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Arabica Versus Robusta Beans

by Ryan Edwards 02 Aug 2023 0 Comments

What are the differences between Arabica and Robusta coffee beans? 

Did you know that coffee is from the family of a flowering plant called Rubiaceae? This is a very large flowering family where you will find over five hundred Genera (the biological group that a family is divided into) and about six thousand species. One of those species is the bean we enjoy, coffee. Although botanists regard all seed-bearing plants in the Rubiaceae family as coffee plants, the coffees served commercially fall within two species: Arabica and Canephora, better known as Robusta. 


Last time in our blog, we discussed What Makes Specialty Coffee so Special. Specialty coffee refers to coffee that has been carefully grown, processed, roasted and brewed to bring out the unique flavors that specialty coffee has to offer. To be considered for the title of Specialty coffee, a bean must meet certain standards set by the Specialty Coffee Association (SCA). These standards include bean quality, flavor, aroma and overall cup quality. Beans must score at least 80 points or higher on a 100 point scale to be considered Specialty Coffee. These beans that are able to meet these high standards and provide the array of flavor notes we come to associate with high quality coffee are typically Arabica beans.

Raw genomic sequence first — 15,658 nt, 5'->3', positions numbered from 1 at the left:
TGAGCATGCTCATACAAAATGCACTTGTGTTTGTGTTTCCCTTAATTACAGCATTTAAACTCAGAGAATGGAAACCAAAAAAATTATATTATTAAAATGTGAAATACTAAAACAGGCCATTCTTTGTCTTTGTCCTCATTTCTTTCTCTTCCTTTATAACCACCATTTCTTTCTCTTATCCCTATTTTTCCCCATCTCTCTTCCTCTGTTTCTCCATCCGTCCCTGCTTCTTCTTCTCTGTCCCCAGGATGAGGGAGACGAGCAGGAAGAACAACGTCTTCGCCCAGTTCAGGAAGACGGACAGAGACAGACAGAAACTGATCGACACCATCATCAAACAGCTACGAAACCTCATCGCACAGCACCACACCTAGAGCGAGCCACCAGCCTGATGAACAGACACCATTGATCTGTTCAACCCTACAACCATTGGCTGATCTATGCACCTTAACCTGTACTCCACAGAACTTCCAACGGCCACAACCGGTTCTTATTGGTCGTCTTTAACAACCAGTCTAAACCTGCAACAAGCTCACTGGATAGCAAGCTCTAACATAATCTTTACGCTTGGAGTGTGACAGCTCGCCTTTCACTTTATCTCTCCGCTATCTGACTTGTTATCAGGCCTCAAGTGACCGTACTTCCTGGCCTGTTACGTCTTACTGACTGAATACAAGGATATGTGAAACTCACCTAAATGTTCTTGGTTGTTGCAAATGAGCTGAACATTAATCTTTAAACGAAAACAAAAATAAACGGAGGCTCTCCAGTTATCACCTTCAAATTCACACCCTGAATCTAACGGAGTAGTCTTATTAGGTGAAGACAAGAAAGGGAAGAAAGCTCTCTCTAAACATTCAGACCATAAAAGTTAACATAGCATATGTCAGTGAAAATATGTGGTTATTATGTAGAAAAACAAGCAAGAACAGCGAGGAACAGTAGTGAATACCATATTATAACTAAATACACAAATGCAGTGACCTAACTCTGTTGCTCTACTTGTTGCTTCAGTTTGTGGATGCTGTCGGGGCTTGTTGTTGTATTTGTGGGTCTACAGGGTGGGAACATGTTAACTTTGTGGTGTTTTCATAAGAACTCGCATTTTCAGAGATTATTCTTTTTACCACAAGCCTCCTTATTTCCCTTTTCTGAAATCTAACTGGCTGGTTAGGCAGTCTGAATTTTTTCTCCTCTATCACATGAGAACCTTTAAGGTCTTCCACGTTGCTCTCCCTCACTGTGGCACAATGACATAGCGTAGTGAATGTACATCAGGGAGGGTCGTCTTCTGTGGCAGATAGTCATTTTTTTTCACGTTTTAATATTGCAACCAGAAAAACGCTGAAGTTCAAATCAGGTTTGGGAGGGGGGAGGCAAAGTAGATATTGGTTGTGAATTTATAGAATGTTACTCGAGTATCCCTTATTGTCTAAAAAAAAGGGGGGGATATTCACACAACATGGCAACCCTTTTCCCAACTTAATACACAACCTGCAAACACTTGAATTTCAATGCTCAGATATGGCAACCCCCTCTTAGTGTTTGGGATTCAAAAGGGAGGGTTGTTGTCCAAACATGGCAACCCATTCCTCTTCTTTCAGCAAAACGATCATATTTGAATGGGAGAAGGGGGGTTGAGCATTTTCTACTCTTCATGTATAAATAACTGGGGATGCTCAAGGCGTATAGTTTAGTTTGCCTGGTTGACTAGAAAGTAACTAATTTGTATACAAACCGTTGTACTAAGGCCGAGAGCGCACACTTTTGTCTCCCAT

Here are some of the differences between Arabica and Robusta coffee beans: 

Variety: There are two most common varieties of Arabica. Typica, which was the first variety to be discovered, is a low-yielding variety that is valued for its excellent cup quality. Bourbon varieties of Arabica, on the other hand, are often prized for their complex, balanced aromas and have spawned many high-quality mutations and subtypes. A few natural mutations of Arabica are known as Caturra, San Ramon, and Pacas. There are also a number of Bourbon cultivars that have been propagated to suit the regional climate, environment, and elevation. Examples include Mundo Novo and Yellow Bourbon.

The main varieties of Coffea canephora, which we call Robusta, are Erecta and Nganda, which describe a tall-standing coffee shrub and a wide-spreading shrub, respectively.

Robusta and Arabica coffee plants have spontaneously cross-bred, allowing for the plants to be more disease-resistant.

Flavor: Arabica beans are known for their complex flavors, which can range from fruity and floral to nutty and chocolaty, depending on its varietal. On the other hand, Robusta beans have a stronger, more bitter, oatmeal taste with a grainy texture. Unroasted Robusta beans smell a little like raw peanuts. Robusta is widely used in espresso blends since it is known to produce a better crema (the creamy layer found on top of an espresso shot) than Arabica.

Caffeine Content: Robusta coffee contains roughly twice as much caffeine as Arabica beans.

Growing Conditions: Arabica coffee beans require a higher altitude and cooler temperature to grow, while Robusta beans thrive in a lower altitude and warmer temperatures. Robusta varieties exhibit greater immunity to disease and increased production capacity in comparison to Arabica, thriving in areas where Arabica would be devastated by fungus and other diseases and pests.

Here at J. Roaster’s, our current offerings use 100% Arabica coffee beans chosen for the aromatic features that each coffee that we offer provides. Those features differ from region to region of the world, so you will find beans from Ethiopia, Brazil, Columbia, El Salvador, and Guatemala in our line up. We recommend trying them all to determine which coffee suits you. 

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